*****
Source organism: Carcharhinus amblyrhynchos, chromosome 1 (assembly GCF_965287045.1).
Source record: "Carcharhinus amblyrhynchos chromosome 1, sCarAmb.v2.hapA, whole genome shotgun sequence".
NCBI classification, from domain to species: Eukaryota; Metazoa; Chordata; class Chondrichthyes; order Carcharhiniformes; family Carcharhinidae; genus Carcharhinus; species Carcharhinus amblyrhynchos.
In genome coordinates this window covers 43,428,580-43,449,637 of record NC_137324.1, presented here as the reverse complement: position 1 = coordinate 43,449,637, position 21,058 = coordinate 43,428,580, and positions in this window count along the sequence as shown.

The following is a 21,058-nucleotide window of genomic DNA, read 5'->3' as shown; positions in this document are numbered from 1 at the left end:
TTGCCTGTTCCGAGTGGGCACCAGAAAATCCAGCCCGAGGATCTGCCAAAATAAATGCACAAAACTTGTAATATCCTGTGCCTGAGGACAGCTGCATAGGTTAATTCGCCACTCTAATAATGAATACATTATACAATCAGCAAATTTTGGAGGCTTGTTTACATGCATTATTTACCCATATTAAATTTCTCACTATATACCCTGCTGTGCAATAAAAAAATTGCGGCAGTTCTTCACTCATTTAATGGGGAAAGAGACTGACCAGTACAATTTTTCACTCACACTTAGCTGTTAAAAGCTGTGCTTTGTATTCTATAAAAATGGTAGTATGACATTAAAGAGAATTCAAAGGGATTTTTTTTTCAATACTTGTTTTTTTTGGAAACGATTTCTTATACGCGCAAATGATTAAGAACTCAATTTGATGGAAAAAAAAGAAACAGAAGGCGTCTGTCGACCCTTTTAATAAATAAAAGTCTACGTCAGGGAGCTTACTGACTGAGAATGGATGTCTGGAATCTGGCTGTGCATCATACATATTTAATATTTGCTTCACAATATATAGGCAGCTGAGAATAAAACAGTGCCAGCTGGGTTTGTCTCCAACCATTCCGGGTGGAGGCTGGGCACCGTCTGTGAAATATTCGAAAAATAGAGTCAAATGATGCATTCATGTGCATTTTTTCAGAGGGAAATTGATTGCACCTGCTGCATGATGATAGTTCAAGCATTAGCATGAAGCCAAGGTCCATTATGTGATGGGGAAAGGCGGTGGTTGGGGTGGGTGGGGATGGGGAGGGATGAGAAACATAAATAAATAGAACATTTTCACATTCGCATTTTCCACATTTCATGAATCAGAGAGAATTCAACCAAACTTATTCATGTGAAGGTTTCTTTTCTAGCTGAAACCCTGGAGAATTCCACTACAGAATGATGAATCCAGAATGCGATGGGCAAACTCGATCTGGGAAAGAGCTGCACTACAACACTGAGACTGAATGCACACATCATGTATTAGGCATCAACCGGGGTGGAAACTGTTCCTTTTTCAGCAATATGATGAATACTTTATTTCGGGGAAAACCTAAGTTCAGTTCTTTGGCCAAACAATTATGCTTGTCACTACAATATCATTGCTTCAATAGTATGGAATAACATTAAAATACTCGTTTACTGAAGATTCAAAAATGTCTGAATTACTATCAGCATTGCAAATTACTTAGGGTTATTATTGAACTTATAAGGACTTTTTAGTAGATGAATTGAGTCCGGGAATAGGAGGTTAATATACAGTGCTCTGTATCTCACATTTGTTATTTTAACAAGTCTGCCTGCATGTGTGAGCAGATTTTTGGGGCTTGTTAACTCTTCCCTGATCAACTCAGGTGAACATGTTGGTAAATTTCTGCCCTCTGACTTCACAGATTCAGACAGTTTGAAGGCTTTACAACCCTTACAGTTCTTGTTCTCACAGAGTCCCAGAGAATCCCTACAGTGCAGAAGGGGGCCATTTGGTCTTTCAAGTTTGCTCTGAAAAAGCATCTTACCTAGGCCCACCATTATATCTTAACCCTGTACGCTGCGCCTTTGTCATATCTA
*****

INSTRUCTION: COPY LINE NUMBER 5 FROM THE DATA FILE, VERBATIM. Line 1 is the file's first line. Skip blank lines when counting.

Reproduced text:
The following is a 21,058-nucleotide window of genomic DNA, read 5'->3' as shown; positions in this document are numbered from 1 at the left end: